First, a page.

Raising large amounts for charity with an Auction

Charity auctions can be great fun and raise large amounts of money for good causes. They’re also reasonably simple to organise, especially if you follow this easy-to-understand guide.

Choose your type

One of the first decisions you need to make is what sort of auction you want to hold. The two main types are:

Silent auction

What happens? You create a list of auction items and receive bids in writing. When a set time period ends, the person with the highest bid wins the item.

You can decide to hold a longer-term auction, held over a period of weeks, or an in-person fundraising event where people turn up to bid at a particular time.

Why choose it? This may be the right choice for you if you want a relatively low-key event that is as simple as possible to coordinate.

Live auction

What happens? This is a far more entertainment-focused event, which can be both fast and loud. Bidders can hold up signs or shout out to bid.

Why choose it? Live auctions can be great fun and can make lots of money when bidders take on each other. The downside is that they can be quite frenzied and you might need a professional auctioneer to ensure that proceedings go smoothly.

Things to consider

  • If you are planning to hold an in-person auction, you will need to organise a relatively large venue. If you have to pay for this, you will make less profit.
  • Will you accept sealed bids before the auction?
  • Can people make telephone bids or internet bids if they cannot make a set time and place?
  • If you are planning an in-person silent auction, how will you keep people entertained as items are examined and bids are placed?
  • How big an event do you want to run? Are your ambitions manageable?

Source your items

Leave plenty of time to source items to auction, especially if you’re going to be asking strangers or businesses for donations. It can also pay to set your schedule to avoid ‘peak’ fundraising periods.

You are likely to get a much better response from benefactors if you ask for donations in February, for example, rather than if your request coincides with countless others in the run-up to summer or Christmas fair season.

How to get your auction lots

Second-hand items – Trawl your local charity shops and car boots and ask family and friends to donate unwanted items. Make sure that all items are in good condition and factor in costs if you decide to buy items.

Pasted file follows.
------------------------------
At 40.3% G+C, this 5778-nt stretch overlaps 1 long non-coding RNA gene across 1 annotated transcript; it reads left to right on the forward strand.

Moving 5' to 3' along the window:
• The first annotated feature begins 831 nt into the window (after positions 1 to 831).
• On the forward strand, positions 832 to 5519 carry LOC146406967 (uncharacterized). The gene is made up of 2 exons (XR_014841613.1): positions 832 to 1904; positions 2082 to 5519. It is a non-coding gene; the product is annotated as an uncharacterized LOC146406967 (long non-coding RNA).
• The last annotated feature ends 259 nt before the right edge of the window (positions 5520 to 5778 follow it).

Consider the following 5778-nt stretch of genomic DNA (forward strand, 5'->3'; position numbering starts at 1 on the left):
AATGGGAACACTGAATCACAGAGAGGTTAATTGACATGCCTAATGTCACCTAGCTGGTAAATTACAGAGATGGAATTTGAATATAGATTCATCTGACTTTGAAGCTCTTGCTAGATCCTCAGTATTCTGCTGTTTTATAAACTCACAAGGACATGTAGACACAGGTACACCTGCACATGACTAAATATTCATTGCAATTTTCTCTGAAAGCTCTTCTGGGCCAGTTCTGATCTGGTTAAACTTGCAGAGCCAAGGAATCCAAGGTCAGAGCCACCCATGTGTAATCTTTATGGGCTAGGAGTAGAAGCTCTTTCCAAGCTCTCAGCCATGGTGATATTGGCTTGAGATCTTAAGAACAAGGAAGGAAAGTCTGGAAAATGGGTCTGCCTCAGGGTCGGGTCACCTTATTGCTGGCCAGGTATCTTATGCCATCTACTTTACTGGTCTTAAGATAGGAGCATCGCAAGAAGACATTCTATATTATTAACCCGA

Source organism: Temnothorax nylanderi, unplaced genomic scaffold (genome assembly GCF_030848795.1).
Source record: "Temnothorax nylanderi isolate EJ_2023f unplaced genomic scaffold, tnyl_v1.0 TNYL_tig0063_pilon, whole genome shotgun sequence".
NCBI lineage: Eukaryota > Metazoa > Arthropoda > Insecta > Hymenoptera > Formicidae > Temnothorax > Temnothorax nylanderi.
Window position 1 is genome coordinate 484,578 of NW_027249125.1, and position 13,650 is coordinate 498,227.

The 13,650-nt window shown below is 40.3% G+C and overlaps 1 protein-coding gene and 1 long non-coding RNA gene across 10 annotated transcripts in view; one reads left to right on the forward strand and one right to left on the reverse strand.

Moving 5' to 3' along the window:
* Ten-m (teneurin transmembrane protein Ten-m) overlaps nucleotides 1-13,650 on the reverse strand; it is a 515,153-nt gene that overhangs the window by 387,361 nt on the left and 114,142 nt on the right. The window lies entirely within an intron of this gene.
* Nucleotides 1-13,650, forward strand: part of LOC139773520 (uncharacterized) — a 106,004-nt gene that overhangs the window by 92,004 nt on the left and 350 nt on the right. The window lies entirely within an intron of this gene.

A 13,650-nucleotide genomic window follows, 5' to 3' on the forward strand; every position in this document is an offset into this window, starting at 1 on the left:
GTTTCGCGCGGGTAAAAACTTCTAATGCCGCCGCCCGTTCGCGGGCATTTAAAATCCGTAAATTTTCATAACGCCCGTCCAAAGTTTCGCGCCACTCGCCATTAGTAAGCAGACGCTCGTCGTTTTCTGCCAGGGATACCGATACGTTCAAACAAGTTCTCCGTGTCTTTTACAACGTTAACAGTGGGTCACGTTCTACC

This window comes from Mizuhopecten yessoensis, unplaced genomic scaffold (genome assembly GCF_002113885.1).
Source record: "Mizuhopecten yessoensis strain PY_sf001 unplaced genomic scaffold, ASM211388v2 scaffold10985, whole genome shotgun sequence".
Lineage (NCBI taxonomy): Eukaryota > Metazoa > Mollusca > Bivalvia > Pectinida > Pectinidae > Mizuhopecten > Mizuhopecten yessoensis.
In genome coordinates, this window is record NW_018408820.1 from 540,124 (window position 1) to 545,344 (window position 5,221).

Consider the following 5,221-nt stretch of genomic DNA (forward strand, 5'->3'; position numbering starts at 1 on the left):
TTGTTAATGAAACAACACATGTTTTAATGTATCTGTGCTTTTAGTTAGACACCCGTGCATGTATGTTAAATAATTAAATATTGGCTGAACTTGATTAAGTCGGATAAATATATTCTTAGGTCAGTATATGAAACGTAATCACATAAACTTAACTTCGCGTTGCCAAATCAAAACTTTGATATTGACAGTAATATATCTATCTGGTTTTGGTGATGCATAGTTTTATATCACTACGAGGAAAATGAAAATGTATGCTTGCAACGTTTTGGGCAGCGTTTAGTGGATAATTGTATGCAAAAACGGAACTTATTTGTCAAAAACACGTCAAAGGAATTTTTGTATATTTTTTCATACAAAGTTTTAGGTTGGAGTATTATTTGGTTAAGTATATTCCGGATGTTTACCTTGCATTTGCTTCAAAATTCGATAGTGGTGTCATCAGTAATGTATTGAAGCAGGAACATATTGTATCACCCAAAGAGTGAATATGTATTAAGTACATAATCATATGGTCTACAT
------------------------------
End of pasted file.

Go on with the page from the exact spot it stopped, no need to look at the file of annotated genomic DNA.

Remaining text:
Corporate donations

Ask businesses to donate products but remember that they will probably get many requests throughout the year. Try to make your request stand out and approach businesses which have an affinity with your cause, whether that is because they are in your local area or because the owner has a personal connection.

Don’t be afraid to be creative when it comes to who you ask for donations. Try celebrities who hail from your area or who have spoken out about a particular cause.

Added oomph

Try to source at least one ‘star’ item that will draw in the crowds.

Promise to award benefactors with a mention or small ad in publicity material.

If appropriate, consider running a bar in conjunction with your auction. Provided that you adhere to licensing laws, this can be a great way of raising extra money and getting bidders in the mood for buying.

Ask a local auctioneer to donate their time in return for some publicity.

Publicise your event

You might have the best lots, venue, entertainment and refreshments but if people don’t know about your event then it’s not going to be a success. Get those posters printed and the fliers dropped off and make sure that the local media is informed.

Be prepared

Planning and preparation are key. Make sure that you and your helpers know what you are going to be doing on the day and that your bidders know how exactly how the event is going to work.

Print out auction leaflets with important information about the auction procedure or include this in your auction catalogue.

On the day

Make sure that you give people plenty of time to view items before they have to place their bids. It is also vital to make careful notes to record who wins.

You also need to know exactly how people are paying for their items and where they are picking them up from. Giving bidders this information beforehand is vital.

Consider whether to offer a delivery service (for a fee) and set a date by which payments must be received.

Top Tips & Things to Remember

  • Don’t be afraid to be creative, both in the way you approach benefactors and when it comes to putting on your event.
  • Limit your expenses. You may have big ambitions but profit is key.
  • Don’t aim too high. It is better to organise a successful small event than a huge failure.
  • Make sure that everyone knows what they are doing before, after and during the auction.

Have fun. Don’t focus solely on the selling. Arrange an entertaining event and bigger profits are likely to follow. Happy people buy more!